Dave Bittner: Facebook's August takedowns included coordinated inauthenticity from Pakistan, Russia and a U.S. strategic communication firm. CISA and the FBI say, nope, the Russians weren't in voter databases. A Chinese APT turns its attention from Europe back to Tibet. A new cryptocurrency stealer is active in central Europe. New Zealand's DDoS attacks may be an extortion attempt. Joe Carrigan has the story of a reporter's stolen Facebook account. Our guest is Ophir Harpaz from Guardicore Labs with their Botnet Encyclopedia. And there may be another teenage mastermind behind last month's Twitter hack.
Dave Bittner: From the CyberWire studios at DataTribe, I'm Dave Bittner with your CyberWire summary for Wednesday, September 2, 2020.
Dave Bittner: During August, Facebook took down three networks for engaging in coordinated inauthentic behavior - that is, organized disinformation. The activity broke down as follows - 435 accounts, 103 pages, 78 groups and 107 Instagram accounts run from Pakistan were removed. They sought influence in both Pakistan and India. The Stanford Internet Observatory characterizes these as aiming to counter criticism of either Islam or Pakistan's government.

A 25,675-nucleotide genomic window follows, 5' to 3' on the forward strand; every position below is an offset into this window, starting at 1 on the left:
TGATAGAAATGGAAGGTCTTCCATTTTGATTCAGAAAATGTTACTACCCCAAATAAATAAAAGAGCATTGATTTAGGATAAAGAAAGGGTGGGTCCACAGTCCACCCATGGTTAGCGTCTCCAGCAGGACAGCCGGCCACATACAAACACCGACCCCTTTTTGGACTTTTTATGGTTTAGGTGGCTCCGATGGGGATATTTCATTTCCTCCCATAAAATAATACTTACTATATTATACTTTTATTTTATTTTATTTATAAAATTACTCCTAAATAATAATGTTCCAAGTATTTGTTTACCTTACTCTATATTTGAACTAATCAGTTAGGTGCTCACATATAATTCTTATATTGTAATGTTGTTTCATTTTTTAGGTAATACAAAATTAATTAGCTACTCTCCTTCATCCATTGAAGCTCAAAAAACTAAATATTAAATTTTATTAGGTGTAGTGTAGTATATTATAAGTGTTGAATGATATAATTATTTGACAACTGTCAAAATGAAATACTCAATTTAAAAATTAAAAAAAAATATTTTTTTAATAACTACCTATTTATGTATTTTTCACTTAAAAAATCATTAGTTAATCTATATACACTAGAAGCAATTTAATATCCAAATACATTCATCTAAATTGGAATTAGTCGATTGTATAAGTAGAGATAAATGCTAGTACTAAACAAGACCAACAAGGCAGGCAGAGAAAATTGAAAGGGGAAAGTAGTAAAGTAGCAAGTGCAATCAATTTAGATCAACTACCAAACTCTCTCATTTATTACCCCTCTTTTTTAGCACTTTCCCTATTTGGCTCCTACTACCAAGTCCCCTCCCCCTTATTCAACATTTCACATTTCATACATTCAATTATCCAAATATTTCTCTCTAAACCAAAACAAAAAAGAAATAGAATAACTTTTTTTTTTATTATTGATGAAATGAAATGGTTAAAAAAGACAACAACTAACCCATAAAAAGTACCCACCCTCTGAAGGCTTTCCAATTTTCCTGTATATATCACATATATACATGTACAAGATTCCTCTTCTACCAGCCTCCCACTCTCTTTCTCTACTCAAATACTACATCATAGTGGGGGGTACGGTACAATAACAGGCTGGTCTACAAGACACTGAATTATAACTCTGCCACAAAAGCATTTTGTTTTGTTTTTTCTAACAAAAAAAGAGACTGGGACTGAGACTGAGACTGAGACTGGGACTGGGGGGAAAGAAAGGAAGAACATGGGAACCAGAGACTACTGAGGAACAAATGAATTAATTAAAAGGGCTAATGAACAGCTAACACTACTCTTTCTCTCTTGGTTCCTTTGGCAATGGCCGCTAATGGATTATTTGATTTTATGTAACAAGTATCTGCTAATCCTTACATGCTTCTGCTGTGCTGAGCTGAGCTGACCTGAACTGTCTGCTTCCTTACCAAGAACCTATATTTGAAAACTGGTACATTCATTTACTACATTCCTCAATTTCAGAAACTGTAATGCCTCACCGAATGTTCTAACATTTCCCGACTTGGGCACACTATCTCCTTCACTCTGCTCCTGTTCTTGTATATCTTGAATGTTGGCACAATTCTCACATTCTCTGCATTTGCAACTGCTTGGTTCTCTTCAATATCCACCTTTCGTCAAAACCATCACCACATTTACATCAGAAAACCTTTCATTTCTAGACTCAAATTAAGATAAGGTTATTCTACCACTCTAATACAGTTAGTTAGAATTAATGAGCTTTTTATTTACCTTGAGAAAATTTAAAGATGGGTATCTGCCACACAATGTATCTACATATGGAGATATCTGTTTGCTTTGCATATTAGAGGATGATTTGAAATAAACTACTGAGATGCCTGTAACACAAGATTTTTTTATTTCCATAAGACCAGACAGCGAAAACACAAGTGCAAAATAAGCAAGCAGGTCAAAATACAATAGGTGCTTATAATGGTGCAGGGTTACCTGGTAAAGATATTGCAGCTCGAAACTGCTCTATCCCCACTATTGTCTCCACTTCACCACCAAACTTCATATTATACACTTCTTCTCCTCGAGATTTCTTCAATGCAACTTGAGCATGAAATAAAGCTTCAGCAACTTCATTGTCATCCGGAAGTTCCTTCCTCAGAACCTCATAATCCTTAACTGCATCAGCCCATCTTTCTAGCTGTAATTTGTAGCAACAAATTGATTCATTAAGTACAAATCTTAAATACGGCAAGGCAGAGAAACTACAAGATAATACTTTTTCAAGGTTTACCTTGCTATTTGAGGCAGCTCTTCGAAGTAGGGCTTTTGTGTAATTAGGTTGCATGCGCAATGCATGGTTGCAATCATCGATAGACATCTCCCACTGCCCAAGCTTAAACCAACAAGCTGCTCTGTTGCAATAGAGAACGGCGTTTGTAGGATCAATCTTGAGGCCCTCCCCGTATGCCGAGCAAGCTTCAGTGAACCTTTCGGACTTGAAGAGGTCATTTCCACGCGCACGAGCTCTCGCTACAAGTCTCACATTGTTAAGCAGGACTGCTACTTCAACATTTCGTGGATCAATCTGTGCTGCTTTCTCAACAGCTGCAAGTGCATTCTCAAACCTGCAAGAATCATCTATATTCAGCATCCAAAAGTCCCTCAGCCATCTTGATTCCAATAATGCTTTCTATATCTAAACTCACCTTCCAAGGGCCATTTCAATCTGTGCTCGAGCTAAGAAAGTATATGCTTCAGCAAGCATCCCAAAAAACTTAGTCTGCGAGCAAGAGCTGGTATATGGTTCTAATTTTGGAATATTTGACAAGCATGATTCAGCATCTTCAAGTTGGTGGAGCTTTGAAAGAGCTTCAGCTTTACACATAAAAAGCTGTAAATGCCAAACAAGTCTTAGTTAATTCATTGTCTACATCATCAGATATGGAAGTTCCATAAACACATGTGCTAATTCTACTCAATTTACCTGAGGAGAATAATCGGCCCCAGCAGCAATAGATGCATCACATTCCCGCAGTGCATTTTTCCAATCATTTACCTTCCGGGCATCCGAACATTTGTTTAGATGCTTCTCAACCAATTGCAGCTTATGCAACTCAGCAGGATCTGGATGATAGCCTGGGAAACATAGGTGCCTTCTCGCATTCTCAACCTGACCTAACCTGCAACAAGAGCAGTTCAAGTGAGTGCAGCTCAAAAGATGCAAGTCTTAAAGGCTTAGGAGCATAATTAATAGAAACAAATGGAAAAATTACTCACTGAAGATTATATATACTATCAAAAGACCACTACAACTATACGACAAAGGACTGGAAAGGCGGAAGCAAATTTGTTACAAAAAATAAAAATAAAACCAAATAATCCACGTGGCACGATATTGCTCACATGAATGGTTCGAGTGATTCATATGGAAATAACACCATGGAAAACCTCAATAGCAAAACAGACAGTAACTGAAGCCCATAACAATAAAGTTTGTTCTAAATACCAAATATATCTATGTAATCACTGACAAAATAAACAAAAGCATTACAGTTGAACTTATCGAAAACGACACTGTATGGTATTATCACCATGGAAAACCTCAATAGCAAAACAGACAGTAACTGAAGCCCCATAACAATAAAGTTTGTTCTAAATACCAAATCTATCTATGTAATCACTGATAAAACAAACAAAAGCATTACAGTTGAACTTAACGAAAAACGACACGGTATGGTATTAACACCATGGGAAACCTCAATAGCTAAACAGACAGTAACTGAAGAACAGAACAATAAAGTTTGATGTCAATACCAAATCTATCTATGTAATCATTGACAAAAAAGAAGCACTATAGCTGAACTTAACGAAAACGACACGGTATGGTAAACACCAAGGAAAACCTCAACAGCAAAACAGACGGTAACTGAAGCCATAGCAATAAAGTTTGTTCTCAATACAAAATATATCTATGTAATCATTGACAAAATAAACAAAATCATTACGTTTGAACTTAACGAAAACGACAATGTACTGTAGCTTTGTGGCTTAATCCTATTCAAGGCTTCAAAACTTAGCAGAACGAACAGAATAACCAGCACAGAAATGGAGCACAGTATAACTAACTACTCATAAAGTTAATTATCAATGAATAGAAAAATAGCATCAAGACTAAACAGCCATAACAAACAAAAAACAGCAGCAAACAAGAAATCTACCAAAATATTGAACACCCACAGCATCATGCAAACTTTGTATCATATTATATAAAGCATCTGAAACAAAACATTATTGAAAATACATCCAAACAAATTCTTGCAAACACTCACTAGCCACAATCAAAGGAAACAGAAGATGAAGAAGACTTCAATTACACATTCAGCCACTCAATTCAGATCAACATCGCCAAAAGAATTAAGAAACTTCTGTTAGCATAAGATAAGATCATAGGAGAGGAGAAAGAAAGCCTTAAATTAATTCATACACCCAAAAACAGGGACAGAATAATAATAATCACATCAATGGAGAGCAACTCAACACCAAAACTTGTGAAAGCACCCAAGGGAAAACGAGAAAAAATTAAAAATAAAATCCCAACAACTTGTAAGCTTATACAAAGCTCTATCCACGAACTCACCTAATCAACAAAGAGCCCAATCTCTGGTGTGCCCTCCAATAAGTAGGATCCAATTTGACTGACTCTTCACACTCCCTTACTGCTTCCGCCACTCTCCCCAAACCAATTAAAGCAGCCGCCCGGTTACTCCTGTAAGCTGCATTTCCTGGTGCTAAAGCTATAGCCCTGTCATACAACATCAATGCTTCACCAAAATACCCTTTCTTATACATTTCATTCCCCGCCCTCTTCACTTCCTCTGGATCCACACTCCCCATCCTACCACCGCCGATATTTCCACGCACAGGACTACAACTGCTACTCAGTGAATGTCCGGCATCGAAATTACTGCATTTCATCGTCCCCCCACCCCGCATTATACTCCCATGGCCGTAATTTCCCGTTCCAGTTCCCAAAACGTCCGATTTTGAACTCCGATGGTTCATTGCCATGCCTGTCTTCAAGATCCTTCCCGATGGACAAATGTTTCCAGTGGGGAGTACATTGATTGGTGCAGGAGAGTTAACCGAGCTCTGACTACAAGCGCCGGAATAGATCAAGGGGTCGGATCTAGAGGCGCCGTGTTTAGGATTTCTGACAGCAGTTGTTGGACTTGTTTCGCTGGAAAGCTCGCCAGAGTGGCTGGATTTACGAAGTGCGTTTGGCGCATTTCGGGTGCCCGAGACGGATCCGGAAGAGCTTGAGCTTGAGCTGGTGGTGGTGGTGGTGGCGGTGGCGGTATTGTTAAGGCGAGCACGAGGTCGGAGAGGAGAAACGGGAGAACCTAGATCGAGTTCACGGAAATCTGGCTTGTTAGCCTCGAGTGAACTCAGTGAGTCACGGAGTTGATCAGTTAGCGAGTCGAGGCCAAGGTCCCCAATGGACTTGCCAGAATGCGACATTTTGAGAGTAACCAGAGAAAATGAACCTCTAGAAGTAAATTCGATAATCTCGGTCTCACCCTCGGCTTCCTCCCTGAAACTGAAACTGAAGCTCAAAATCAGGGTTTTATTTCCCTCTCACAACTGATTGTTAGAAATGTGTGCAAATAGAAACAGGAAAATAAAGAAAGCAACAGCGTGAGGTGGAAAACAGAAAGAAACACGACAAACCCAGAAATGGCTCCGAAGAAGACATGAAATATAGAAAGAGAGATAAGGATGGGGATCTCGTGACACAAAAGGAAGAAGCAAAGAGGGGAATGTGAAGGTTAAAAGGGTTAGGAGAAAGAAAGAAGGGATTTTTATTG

Dave Bittner: Thirteen accounts and two pages operated from Russia were taken down. Facebook said these were linked to individuals associated with past activity in the Russian Internet Research Agency. This activity was directed mostly against the U.S., the U.K., Algeria and Egypt, with plenty of QAnon and COVID-19 chatter. Graphika says much of the network's activity involved redirection to PeaceData, which represents itself as a progressive independent news service. PeaceData - it's only fair to say - has reacted with outrage, shocked and appalled by what they call the ugly lie that they're a Russian propaganda tool. Facebook took action against these networks on the strength of a tipoff from the FBI.
Dave Bittner: Fifty-five accounts, 42 pages and 96 Instagram accounts linked to the Washington-based communications firm CLS Strategies were removed. This network devoted itself to Venezuela, with some attention also paid to Mexico and Bolivia. BuzzFeed reports that CLS Strategies didn't respond directly to a question about coordinated inauthenticity beyond briefly stating a version of its corporate mission. The line the accounts took were, in Venezuela, pro-opposition, in Bolivia, pro-regime and in Mexico, anti-MORENA, a leftist political party.